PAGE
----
Al-Taweel has spoken out publicly in the United States on NBC's Today, CNN International[12] and NPR, as well as in Time magazine and Foreign Policy magazine in support of both women's right to drive in her country of Saudi Arabia and the broader issue of women's overall empowerment to contribute fully to Saudi society.[13] She has been featured in Newsweek, The Daily Beast, and The Huffington Post,[4] and was interviewed by Piers Morgan. She spoke in a special session at 2011 Clinton Global Initiative titled "Voices for Change in the Middle East & North Africa," in which she discussed her views on the current movements for change in the region with U.S. President Bill Clinton.[14]

Her self-described approach to reform is one of "evolution, not revolution".[4] In her speech, she said:

"People take their voices to the streets when they are not heard by their governments. If we want stability in the region, we must build institutions of civil society so people can channel their demands through these institutions. If we want prosperity in the region we must invest in young people through encouraging enterprise."[15]

She also says she wants to be among the first women to drive on Saudi roads. Ameera was recently[when?] interviewed by Charlie Rose on Bloomberg and spoke about her work for equal rights and women's empowerment in Saudi Arabia through Alwaleed Foundations. Her former husband Prince Al Waleed was warned by his brother Prince Khalid to control Ameera's media appearances or next time they would be punished without prior warning. This tension led to their divorce.[citation needed]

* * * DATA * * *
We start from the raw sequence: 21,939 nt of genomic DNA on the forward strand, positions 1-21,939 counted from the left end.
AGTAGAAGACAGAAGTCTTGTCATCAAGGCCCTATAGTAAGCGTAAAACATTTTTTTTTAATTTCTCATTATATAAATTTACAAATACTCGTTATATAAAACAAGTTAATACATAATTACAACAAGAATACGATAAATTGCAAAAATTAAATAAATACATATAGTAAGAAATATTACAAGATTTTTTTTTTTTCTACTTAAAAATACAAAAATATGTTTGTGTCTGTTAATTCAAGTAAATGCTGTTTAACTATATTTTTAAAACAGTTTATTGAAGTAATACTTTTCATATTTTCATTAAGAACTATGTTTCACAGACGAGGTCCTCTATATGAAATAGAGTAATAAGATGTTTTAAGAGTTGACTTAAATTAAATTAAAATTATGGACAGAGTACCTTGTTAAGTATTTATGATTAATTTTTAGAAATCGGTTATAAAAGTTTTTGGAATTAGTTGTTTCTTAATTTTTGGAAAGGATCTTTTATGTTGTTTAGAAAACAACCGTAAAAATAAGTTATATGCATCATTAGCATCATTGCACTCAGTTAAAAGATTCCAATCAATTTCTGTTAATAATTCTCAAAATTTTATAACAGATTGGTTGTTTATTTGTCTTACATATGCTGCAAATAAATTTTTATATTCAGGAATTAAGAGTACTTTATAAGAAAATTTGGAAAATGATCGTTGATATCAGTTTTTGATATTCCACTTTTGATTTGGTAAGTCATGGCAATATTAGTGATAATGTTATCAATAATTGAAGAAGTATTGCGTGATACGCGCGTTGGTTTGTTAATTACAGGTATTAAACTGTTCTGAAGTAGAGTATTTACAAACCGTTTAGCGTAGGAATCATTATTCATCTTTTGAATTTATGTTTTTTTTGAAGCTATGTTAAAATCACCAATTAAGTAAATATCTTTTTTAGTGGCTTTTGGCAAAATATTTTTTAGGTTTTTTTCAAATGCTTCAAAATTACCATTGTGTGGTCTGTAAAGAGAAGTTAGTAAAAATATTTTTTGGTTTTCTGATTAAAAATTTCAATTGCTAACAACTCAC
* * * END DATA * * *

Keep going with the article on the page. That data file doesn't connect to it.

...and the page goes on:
She is a member of the board of trustees of Silatech, an international youth employment organization with a focus on youth empowerment in the Arab world through the creation of jobs and greater economic opportunities to deal with unemployment in the region.[4] She is an honorary member of the Disabled Children's Association and an honorary board member of the Saudi Volunteering Society. She is also The founder and CEO of Times Entertainment and Co-Founder of Tasamy[16] a non-profit organization that promotes social entrepreneurship.

In 2011, Al-Taweel received the ITP Special "Humanitarian Award" on behalf of the Alwaleed Bin Talal Foundation at the Arabian Business Achievement Awards ceremony.[17][18][19] She was the most high-profile newcomer to the CEO Middle East 100 Most Powerful Arab Women 2012 list with a fourth-place ranking.[20] She also received the Woman Personality of the Year Award from the Middle East Excellence Award Institute.[21]


  1. ^ "Princess Ameerah Al Taweel". House of Saud. Retrieved 16 August 2021.
  2. ^ Stack, Liam (29 September 2011). "Saudi Men Go to Polls; Women Wait". The New York Times. ISSN 0362-4331. Retrieved 3 April 2021.